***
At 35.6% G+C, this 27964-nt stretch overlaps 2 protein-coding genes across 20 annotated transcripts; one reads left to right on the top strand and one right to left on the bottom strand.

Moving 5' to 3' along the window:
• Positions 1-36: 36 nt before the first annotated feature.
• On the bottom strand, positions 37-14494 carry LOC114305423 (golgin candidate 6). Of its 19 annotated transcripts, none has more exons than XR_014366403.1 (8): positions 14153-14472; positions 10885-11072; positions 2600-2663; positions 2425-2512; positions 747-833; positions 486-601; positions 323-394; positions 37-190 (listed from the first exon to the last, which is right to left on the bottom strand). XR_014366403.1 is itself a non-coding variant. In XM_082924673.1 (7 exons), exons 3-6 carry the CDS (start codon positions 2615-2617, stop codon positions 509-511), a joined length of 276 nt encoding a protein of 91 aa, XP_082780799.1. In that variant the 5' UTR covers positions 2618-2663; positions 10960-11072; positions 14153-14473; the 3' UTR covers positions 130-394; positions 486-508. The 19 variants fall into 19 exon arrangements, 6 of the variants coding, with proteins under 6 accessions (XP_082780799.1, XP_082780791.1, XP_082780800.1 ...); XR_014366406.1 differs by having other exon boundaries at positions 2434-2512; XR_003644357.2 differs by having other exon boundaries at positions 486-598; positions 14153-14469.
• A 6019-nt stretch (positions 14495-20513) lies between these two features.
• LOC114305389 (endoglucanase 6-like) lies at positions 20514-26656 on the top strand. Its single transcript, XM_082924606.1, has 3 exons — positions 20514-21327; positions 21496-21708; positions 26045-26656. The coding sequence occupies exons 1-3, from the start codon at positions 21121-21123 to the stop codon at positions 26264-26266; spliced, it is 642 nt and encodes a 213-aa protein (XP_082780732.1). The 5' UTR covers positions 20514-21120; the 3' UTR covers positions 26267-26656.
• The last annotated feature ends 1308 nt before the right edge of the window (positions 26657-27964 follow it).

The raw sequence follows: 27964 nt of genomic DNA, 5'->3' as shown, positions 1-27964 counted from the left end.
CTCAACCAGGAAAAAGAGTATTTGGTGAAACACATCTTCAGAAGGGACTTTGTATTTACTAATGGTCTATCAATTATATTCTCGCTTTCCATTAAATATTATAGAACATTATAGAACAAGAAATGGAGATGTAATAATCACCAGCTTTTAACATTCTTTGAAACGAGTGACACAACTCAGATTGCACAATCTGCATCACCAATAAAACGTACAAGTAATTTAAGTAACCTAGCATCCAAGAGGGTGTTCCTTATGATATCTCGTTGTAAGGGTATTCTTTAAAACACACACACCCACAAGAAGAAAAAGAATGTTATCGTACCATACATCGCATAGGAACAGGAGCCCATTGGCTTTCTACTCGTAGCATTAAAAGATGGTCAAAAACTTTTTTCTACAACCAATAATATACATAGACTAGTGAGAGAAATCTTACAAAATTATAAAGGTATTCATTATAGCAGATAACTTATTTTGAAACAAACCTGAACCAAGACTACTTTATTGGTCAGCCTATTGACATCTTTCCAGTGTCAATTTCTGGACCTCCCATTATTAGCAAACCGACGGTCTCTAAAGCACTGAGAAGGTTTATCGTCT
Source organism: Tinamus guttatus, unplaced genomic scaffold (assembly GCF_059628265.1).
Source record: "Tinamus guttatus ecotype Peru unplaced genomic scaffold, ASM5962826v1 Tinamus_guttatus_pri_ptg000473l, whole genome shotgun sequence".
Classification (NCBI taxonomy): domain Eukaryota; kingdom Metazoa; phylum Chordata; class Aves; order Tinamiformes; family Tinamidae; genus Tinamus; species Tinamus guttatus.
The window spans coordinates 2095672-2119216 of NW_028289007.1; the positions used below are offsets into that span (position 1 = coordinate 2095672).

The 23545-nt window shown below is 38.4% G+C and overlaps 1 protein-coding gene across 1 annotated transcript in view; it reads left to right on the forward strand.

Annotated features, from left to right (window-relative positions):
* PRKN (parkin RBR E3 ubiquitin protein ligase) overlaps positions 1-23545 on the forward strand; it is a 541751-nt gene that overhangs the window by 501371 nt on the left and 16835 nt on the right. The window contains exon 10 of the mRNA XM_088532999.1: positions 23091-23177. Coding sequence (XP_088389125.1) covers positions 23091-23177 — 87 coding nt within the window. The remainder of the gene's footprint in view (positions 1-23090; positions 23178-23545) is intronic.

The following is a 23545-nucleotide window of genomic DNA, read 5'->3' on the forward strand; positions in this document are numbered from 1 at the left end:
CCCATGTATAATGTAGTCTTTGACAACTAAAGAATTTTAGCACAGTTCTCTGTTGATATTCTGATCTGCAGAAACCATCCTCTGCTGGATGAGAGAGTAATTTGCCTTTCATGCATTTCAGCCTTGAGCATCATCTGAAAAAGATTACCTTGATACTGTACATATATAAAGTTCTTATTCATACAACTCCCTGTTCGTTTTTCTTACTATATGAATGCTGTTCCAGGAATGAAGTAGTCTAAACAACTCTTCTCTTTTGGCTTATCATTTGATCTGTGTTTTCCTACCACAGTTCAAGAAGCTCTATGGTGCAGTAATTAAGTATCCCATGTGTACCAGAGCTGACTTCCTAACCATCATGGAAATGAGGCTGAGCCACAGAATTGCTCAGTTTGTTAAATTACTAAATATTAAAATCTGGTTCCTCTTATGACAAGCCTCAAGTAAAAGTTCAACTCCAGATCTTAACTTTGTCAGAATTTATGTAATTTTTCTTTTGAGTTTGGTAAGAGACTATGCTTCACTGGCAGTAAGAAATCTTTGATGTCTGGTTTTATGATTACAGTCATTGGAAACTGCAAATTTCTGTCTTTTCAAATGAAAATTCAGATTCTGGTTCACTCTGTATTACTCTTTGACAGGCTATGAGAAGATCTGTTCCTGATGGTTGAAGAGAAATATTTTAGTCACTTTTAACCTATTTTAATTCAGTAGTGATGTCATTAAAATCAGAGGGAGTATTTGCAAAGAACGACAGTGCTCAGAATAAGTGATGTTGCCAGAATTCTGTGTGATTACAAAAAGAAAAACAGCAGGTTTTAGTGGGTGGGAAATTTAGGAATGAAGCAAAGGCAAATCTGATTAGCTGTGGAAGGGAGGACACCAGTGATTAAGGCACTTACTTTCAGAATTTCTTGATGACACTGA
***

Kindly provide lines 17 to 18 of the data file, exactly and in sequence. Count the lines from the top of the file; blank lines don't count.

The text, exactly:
The following is a 23545-nucleotide window of genomic DNA, read 5'->3' on the forward strand; positions in this document are numbered from 1 at the left end:
CCCATGTATAATGTAGTCTTTGACAACTAAAGAATTTTAGCACAGTTCTCTGTTGATATTCTGATCTGCAGAAACCATCCTCTGCTGGATGAGAGAGTAATTTGCCTTTCATGCATTTCAGCCTTGAGCATCATCTGAAAAAGATTACCTTGATACTGTACATATATAAAGTTCTTATTCATACAACTCCCTGTTCGTTTTTCTTACTATATGAATGCTGTTCCAGGAATGAAGTAGTCTAAACAACTCTTCTCTTTTGGCTTATCATTTGATCTGTGTTTTCCTACCACAGTTCAAGAAGCTCTATGGTGCAGTAATTAAGTATCCCATGTGTACCAGAGCTGACTTCCTAACCATCATGGAAATGAGGCTGAGCCACAGAATTGCTCAGTTTGTTAAATTACTAAATATTAAAATCTGGTTCCTCTTATGACAAGCCTCAAGTAAAAGTTCAACTCCAGATCTTAACTTTGTCAGAATTTATGTAATTTTTCTTTTGAGTTTGGTAAGAGACTATGCTTCACTGGCAGTAAGAAATCTTTGATGTCTGGTTTTATGATTACAGTCATTGGAAACTGCAAATTTCTGTCTTTTCAAATGAAAATTCAGATTCTGGTTCACTCTGTATTACTCTTTGACAGGCTATGAGAAGATCTGTTCCTGATGGTTGAAGAGAAATATTTTAGTCACTTTTAACCTATTTTAATTCAGTAGTGATGTCATTAAAATCAGAGGGAGTATTTGCAAAGAACGACAGTGCTCAGAATAAGTGATGTTGCCAGAATTCTGTGTGATTACAAAAAGAAAAACAGCAGGTTTTAGTGGGTGGGAAATTTAGGAATGAAGCAAAGGCAAATCTGATTAGCTGTGGAAGGGAGGACACCAGTGATTAAGGCACTTACTTTCAGAATTTCTTGATGACACTGA